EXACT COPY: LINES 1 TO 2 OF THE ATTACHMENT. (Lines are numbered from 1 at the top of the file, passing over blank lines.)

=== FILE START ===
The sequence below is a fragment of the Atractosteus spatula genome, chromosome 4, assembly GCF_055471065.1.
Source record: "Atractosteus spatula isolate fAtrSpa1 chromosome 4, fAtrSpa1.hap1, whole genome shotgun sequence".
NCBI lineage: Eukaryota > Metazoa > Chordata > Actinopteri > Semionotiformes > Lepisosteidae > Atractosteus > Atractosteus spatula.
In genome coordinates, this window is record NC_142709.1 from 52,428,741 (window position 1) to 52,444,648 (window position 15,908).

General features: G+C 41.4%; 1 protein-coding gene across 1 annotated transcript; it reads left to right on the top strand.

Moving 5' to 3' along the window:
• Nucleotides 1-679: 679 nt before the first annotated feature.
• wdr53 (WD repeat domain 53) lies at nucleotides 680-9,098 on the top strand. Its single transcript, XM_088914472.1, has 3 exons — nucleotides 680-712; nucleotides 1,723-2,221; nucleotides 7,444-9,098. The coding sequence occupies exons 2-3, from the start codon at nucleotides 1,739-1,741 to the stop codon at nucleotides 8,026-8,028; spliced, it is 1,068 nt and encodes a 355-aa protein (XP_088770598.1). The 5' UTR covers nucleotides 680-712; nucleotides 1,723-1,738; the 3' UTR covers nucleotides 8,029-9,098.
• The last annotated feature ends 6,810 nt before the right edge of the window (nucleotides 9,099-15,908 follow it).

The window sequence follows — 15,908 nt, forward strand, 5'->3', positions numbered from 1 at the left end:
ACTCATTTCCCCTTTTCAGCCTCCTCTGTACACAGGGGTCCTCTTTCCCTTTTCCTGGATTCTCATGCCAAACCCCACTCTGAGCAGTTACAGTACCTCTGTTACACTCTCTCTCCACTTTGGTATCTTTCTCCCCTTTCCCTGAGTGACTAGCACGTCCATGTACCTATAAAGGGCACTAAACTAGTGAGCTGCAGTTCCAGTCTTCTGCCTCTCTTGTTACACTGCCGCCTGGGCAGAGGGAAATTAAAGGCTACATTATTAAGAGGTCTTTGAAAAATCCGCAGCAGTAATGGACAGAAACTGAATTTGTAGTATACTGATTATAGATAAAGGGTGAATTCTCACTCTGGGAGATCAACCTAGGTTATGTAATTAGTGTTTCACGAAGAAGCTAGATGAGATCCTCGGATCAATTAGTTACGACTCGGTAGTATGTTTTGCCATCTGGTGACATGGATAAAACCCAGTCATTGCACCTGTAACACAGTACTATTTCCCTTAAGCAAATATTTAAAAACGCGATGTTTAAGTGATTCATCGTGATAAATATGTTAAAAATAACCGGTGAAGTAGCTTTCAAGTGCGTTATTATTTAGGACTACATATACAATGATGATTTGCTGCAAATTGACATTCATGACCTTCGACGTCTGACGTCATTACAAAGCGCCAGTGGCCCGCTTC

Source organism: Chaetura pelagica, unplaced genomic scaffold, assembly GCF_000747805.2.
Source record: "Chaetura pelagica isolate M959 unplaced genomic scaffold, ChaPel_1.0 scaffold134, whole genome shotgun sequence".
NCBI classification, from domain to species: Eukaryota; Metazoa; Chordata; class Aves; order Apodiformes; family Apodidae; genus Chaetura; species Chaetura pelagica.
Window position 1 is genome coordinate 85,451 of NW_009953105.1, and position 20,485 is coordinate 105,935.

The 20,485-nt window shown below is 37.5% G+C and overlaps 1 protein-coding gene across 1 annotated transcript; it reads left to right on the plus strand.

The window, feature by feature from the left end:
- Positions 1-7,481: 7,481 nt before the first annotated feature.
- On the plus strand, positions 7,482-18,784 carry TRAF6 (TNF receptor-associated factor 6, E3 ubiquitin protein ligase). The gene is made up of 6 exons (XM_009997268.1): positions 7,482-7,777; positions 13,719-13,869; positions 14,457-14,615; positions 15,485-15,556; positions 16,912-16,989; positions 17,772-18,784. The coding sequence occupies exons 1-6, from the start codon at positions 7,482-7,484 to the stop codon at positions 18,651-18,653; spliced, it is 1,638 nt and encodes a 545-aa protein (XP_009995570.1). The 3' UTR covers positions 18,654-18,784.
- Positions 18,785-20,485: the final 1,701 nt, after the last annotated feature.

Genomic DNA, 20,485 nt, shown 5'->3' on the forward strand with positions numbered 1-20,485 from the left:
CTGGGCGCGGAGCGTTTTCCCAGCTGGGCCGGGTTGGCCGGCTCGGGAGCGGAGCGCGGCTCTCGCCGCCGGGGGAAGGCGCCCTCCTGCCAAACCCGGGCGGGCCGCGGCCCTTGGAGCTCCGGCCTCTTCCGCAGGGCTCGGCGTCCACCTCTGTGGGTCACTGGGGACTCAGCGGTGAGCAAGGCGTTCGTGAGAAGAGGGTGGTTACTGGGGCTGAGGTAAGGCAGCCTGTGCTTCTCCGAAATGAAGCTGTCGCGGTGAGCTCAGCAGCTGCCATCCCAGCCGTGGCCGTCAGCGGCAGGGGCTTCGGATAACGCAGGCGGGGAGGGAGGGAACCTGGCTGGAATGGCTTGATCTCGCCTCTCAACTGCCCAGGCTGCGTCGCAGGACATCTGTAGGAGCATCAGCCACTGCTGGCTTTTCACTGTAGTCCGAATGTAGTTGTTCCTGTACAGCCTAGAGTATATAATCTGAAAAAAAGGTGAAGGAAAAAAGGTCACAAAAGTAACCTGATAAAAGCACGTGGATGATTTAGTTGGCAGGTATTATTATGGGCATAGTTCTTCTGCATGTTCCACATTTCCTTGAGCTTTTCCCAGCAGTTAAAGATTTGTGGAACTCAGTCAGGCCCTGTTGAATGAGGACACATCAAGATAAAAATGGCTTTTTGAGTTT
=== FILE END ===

The sequence below is a fragment of the Atractosteus spatula genome, chromosome 4, assembly GCF_055471065.1.
Source record: "Atractosteus spatula isolate fAtrSpa1 chromosome 4, fAtrSpa1.hap1, whole genome shotgun sequence".